This slow morph into Yorkshire stone


When she swapped sides

of the Pennines

she found home.


She knew

the walls of millstone grit

were each unique.


But she didn’t hear

the calls of those compressed within.

For they were content.


This is how it starts

with a ravenous drinking

of wide valley skies.


She was fascinated

by the way her rounded shoulders

squared out, her skin roughened.


Long tow-path walks,

legs muscled by hills.

Weir-side picnics.


She had a green tinge

and began to wear gloves year round

as her nails crumbled.


She saw the gifts

of a sunset horizon,

the wuther of Marsden moors.


She was shrinking,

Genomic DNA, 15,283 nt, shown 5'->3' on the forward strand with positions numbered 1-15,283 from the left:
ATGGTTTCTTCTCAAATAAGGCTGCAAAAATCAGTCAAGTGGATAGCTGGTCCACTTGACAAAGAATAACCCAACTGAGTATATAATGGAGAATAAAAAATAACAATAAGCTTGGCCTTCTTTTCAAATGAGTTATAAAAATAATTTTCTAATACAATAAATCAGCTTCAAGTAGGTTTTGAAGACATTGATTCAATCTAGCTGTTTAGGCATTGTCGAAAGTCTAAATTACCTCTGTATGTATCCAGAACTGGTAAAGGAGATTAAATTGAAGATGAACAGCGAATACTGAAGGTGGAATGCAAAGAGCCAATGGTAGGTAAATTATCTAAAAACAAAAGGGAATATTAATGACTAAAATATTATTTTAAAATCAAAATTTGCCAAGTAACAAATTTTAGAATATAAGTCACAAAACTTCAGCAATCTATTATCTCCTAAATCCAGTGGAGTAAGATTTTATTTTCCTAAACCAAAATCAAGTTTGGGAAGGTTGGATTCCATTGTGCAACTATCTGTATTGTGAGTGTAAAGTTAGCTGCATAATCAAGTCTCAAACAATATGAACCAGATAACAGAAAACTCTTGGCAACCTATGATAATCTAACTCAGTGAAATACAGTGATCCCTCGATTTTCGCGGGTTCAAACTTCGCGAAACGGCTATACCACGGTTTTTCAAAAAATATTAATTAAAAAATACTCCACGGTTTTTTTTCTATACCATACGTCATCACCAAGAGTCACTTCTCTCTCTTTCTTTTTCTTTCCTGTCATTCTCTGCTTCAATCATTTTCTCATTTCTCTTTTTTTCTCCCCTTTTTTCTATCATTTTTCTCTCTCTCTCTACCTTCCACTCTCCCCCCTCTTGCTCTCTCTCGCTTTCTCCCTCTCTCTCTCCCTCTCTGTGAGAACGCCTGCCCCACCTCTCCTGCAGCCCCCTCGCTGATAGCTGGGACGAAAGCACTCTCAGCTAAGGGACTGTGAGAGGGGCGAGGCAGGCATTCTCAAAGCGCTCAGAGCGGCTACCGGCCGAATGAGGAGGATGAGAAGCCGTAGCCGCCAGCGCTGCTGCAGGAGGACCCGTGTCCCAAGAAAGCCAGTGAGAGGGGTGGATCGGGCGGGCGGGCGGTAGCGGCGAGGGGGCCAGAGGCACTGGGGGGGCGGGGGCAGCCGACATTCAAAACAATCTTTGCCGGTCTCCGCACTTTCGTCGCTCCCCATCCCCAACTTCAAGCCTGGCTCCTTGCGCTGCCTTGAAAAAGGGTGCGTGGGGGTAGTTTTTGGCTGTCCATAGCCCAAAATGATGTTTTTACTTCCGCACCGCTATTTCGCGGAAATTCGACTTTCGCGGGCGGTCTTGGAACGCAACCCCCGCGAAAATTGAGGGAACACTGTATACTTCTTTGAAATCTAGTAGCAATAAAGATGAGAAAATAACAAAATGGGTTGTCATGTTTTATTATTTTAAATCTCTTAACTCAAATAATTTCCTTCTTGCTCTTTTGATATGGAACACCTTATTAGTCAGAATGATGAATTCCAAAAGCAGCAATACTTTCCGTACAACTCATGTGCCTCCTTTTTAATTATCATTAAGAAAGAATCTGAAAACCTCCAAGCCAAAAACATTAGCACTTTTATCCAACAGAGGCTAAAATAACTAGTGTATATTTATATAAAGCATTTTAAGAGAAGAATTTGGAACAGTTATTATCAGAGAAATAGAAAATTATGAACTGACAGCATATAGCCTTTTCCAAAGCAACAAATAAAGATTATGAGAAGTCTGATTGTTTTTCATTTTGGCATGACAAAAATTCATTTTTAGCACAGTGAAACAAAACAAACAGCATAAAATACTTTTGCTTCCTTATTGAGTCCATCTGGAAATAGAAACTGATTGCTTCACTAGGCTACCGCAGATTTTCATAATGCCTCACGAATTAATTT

measured her reduction

against the doorframe.


She was charmed by juvenile herons

finding their feet, a leisurely kingfisher,

goldfinch visiting for pumpkin seeds.


She saw the light change.

Tracked the valley moods.

Revelled in thunderstorms.


Then, she was ready to become brick

and one morning her son

found she was gone.


On her bed,

a block of clean stone,

imperfectly hewn.


He carried her to the space

where donkeys tear

the air with braying.


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